Reforms should not come at expense of the uninsured
I'm writing in response to your June 22 editorial "Don't compromise
patient lawsuits." Let me be clear. I am on record supporting a Patients'
Bill of Rights that extends basic protections such as access to
specialists and coverage of emergency room visits. I do not believe,
however, that those reforms should come at the expense of increasing the
ranks of the uninsured.
The Kennedy bill to which your editorial referred would allow not only
health plans to be sued but employers who take on the risk of providing
health care for their employees would also be subject to open-ended,
potentially frivolous lawsuits. The result? Half the companies that now
provide health care benefits to their employees and their families
indicate that they will drop coverage if they are liable simply for
offering health insurance. Add to that statistic two independent studies
that estimate the increased premium costs generated by the Kennedy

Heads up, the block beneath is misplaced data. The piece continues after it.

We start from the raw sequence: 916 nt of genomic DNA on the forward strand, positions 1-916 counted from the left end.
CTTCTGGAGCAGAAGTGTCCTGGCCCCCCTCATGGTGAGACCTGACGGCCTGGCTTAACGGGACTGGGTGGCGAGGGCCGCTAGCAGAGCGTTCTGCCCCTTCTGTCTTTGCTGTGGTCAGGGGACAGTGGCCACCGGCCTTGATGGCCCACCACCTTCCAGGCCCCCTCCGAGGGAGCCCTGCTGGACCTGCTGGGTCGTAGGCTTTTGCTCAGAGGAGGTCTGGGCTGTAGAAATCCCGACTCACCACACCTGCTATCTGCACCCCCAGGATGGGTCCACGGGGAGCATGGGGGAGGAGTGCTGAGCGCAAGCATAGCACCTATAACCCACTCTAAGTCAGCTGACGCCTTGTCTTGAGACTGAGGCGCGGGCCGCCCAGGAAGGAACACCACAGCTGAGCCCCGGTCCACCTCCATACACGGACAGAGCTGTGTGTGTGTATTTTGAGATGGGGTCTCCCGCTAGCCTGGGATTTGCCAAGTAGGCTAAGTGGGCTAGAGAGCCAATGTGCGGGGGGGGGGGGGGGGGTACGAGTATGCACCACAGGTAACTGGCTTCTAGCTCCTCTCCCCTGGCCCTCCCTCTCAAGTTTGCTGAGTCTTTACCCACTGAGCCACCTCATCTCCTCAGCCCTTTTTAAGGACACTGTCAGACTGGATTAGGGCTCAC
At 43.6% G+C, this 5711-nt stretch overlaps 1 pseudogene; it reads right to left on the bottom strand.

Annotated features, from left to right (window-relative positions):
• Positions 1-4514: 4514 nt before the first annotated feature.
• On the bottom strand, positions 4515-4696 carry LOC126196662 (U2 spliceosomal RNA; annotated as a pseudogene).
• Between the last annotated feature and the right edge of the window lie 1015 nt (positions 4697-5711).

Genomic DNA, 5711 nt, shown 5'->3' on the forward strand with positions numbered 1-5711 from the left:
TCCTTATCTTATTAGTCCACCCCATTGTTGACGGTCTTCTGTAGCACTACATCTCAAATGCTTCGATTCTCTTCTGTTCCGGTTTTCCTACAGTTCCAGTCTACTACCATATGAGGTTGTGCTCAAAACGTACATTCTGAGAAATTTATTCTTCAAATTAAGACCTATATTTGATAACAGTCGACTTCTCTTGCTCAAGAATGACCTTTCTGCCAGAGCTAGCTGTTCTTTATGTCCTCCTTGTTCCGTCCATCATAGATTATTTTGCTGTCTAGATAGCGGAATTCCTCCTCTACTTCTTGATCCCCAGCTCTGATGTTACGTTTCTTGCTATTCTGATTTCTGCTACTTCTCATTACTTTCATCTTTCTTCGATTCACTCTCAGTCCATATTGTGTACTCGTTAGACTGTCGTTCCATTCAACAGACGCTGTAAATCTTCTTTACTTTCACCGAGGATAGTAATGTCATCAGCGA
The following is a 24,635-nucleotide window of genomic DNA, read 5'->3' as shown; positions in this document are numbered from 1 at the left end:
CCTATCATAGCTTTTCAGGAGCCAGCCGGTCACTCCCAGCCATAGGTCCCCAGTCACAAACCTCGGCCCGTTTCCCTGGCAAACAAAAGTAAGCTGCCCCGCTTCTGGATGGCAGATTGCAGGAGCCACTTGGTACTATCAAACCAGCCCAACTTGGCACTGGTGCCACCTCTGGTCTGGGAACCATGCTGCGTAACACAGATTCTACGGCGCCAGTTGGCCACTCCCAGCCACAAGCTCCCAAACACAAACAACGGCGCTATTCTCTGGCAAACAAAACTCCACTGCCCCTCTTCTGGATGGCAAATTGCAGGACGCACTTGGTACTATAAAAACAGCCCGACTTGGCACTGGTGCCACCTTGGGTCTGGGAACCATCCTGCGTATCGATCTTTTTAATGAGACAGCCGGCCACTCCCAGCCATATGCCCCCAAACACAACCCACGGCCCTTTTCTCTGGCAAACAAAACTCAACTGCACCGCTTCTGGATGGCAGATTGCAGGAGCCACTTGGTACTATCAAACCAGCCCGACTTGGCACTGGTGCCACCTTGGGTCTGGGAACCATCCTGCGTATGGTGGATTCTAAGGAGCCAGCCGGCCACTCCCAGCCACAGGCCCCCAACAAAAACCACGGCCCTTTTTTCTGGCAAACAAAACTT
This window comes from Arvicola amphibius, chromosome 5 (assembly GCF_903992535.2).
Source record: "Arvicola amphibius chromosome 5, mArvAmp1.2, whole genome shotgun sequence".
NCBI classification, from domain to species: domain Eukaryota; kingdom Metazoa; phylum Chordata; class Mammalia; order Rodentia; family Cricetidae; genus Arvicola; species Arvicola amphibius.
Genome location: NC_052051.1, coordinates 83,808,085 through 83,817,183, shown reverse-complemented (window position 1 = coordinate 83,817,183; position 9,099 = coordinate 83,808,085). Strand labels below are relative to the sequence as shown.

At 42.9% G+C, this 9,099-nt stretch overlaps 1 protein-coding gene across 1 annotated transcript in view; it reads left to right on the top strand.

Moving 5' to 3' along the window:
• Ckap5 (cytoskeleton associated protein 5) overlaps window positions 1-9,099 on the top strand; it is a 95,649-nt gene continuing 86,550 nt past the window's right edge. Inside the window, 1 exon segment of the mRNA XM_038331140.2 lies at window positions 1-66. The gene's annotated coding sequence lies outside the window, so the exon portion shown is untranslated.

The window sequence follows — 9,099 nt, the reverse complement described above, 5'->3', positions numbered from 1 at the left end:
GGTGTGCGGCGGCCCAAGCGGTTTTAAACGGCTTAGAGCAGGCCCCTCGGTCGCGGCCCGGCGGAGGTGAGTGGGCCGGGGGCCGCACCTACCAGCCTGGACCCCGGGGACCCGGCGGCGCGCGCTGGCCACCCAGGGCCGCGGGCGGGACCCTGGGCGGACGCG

proposal would put insurance out of reach for 1.2 million Americans. It
would create almost 34,000 newly uninsured in Washington state. That's
There is a better way. Patient care should be the first priority.
Patients should be able to access both a timely internal review and an
independent external review so patients receive care when they need it,
not at the end of a lengthy court dispute when it may be too late. Health
care decisions should be made by doctors, not by lawyers. But, patients
must also have recourse if their health plan makes a decision that harms
their health. In cases where substantial harm occurs and the external
review disagreed with the plans' action, patients should be able to
Congress can enact common sense reform this year. But it can be done
only if each side is willing to put partisan interests aside and look for
compromise. I believe by implementing a balanced, common sense approach on
liability, we can pass a Patients' Bill of Rights that assures consumer
protection while maintaining access to affordable health care.